First Impressions on Persuasion by Elyse Ashton


Persuasion 2022 inspired a lot of criticism from the moment the first still photos were released. When the trailer dropped the reactions from the Jane Austen purists (of which I am one, in my own way) ranged from curiosity to downright anger. Some proclaimed vehemently that they would not watch. They shall not. They will not! Well, maybe….

I won’t be copying this look for the next Jane Austen Evening.

They shouldn’t.

They really, really shouldn’t.

They’ll hate it.

They will despise it with a seething, frothing, bonnet-topped indignation.

But all that moaning doesn’t mean you shouldn’t watch Persuasion.

Henry Golding and Cosmo Jarvis

I confess that I, too, have suffered from More Austen Than Thou Syndrome while watching adaptations. Whenever a new Jane Austen adaptation emerges, I spend the first viewing comparing it to the book and being annoyed by the changes. It’s rare that I enjoy it the first time. I’m usually disappointed. Then I get over myself and go back to watch it again with different expectations. Every adaptation will contain something special, a new take, something unique that a particular actor brings to their role, maybe a scene that captures a specific emotion, but always, in every single film or tv adaptation, I find something to love. No one keeps me away from a new Austen adaptation. NO ONE.

Nikki Amuka-Bird as Lady Russell,

Not every Jane Austen adaptation has been made with me as their target audience. Persuasion 2022 certainly hasn’t but that doesn’t mean I’m not invited to the party…and I am here for that party! The beauty of this Persuasion is that it opens the doors wide for those who might not otherwise have felt a part of this world. I am standing on the table cheering for the beautifully done diversity in casting. It brings a little closer the ideal of loving each other for the content of our character. One cannot dismiss the importance of seeing one’s own reflection in a story. More people will feel welcomed into the literature loving, Jane Austen fandom, and just thinking about that makes me happy cry.

Persuasion shows me a well loved book through a different lens. That’s not a bad thing. Many people are loving Persuasion because of what it is and that’s a very good thing, indeed. It may well be a new generation’s introduction to Jane Austen. No, it’s not completely faithful to the book. But in its defense I put forth that my introduction to Jane Austen was the 1940 Greer Garson and Laurence Olivier Pride & Prejudice, which, I think we can all agree was a pretty far cry from the novel. My English teacher showed the class and explained the differences between the film and the book. It piqued my interest and I was off to the library. Persuasion 2022 is a fresh take on the story peppered with modern colloquialisms mixed in with Austen’s own words. Viewers might be inspired to pick up the books, like I did. Maybe they’ll check out more adaptations. Maybe we’ll find out we all love Jane Austen.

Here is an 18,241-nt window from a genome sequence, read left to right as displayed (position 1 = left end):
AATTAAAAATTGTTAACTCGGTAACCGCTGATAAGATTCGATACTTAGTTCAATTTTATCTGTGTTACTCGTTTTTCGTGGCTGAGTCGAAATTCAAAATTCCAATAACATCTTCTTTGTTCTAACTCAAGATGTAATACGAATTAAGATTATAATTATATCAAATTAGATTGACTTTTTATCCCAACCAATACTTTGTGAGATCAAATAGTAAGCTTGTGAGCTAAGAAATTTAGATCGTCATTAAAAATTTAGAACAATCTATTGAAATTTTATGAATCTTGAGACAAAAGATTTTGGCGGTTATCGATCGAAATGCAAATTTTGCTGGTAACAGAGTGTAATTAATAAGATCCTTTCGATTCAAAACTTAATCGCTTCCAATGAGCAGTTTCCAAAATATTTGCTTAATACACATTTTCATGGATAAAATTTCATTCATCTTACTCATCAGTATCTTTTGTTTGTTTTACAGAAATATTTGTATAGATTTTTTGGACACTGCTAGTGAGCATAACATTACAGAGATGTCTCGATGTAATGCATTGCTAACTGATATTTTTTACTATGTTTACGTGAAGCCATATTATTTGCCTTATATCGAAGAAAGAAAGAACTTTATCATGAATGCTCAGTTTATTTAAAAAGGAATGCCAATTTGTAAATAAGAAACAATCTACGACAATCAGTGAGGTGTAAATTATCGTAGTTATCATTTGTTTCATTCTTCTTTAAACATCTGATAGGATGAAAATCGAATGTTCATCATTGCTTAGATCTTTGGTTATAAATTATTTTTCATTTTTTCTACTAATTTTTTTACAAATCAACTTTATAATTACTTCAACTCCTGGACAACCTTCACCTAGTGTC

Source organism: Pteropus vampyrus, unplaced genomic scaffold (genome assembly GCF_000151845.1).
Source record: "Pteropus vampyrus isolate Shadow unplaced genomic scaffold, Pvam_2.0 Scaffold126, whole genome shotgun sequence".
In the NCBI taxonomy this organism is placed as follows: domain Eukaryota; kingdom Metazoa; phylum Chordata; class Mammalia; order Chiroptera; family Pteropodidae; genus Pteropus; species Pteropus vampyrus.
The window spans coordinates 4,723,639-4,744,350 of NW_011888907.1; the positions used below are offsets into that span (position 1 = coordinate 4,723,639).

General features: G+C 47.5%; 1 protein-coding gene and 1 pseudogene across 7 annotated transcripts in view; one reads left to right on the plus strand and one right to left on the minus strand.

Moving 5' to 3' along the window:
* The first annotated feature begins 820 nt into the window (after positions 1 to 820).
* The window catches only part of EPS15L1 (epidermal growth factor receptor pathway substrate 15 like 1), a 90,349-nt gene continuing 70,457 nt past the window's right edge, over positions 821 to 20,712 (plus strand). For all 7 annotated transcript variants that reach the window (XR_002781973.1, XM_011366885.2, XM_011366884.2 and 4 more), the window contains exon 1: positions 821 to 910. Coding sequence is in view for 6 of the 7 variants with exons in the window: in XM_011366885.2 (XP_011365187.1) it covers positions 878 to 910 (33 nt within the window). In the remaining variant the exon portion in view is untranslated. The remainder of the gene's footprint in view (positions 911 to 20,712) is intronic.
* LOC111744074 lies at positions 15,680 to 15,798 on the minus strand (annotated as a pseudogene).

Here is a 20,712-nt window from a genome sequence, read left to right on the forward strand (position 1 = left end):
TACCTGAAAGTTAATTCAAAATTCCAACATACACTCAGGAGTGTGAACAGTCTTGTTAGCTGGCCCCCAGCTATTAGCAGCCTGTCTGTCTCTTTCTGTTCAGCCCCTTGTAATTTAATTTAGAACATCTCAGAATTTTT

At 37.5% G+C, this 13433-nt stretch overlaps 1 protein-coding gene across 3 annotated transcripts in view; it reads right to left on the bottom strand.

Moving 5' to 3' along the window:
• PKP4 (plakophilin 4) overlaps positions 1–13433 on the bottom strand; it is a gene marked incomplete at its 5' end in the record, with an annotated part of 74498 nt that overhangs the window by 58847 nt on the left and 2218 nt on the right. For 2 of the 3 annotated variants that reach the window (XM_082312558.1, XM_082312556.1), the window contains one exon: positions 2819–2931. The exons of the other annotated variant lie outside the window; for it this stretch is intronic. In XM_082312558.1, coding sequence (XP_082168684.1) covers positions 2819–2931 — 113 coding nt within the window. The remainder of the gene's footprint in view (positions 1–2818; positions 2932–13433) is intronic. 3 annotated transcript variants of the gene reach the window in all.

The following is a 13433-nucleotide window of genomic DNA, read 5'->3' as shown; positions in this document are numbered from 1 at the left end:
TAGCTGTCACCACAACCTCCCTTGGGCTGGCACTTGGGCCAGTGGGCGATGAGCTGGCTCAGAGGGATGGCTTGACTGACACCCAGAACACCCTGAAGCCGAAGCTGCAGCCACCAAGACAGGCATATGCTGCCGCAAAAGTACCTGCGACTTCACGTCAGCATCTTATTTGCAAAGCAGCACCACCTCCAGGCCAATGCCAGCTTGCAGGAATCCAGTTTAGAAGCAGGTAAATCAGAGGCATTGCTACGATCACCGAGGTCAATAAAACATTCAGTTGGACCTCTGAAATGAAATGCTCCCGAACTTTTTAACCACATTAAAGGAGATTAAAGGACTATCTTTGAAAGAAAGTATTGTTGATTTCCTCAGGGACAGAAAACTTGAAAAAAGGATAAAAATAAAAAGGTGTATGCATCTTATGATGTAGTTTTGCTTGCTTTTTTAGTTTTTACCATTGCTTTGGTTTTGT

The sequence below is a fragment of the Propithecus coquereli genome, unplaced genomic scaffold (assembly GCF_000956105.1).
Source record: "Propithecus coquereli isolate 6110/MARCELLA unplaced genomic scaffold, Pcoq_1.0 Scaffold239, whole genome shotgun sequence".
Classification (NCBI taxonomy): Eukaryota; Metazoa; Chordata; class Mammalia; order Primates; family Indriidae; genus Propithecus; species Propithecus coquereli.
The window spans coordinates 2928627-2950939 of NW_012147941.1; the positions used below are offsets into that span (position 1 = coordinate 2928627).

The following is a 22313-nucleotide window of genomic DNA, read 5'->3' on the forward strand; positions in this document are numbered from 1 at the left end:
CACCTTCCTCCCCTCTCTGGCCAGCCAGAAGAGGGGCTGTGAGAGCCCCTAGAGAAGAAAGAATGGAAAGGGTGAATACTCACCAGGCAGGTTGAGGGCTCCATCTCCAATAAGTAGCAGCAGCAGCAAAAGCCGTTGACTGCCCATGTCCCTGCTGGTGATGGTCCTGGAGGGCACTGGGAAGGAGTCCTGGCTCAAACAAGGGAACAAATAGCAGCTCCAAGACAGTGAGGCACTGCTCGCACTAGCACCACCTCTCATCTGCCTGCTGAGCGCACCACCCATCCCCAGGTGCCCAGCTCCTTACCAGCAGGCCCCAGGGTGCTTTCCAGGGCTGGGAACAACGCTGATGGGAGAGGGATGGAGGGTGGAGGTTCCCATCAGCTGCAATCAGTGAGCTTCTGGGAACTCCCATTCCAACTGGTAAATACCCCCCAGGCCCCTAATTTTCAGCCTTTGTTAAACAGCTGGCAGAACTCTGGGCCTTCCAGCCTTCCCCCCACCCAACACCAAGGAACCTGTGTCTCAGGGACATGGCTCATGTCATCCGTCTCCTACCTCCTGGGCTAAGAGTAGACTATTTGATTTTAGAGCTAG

You just might love Persuasion 2022. You might loathe it. Like me, you might be shouting “WHAT?!?” at the television, smiling and cringing, laughing and groaning. Persuasion 2022 will never be my favourite version of the story, but I already have favourites. Watch it for the fun that it brings in not taking itself too seriously. Watch it for some original characterizations. Watch it so you can say you’ve given it a try. Watch it because no one can stop you from checking out a new Jane Austen adaptation.

But now that I’ve seen it once, no one can stop me from getting over myself and watching Persuasion all over again. I know I will find more to love.

Persuasion. (L to R) Lydia Rose Bewley as Penelope Clay, Richard E. Grant as Sir Walter Elliot, Dakota Johnson as Anne Elliot, Yolanda Kettle as Elizabeth Elliot in Persuasion. Cr. Nick Wall/Netflix © 2022

Elyse Ashton, the author, is an actress, a voracious reader, a sometimes writer, an LA Press Club award-winning co-host of The Anglophile Channel’s Dish shows, a shamelessly enthusiastic historical dancer, and a great lover of English literature, her degree in French Literature notwithstanding. She’s a big geeked out fan of Jane Austen and Regency culture.

This entry was posted in Bats In My Bonnet By Lady Elyse Ashton, British Telly, Home Page Posts, MOVIE REVIEWS and tagged . Bookmark the permalink.

2 Responses to First Impressions on Persuasion by Elyse Ashton

  1. Anonymous says:

    Elyse, you are a first rate talent. Tim and I miss seeing you and Robert. Hope you are both well, as we are. Looking forward to seeing you both one of these days. Gayle

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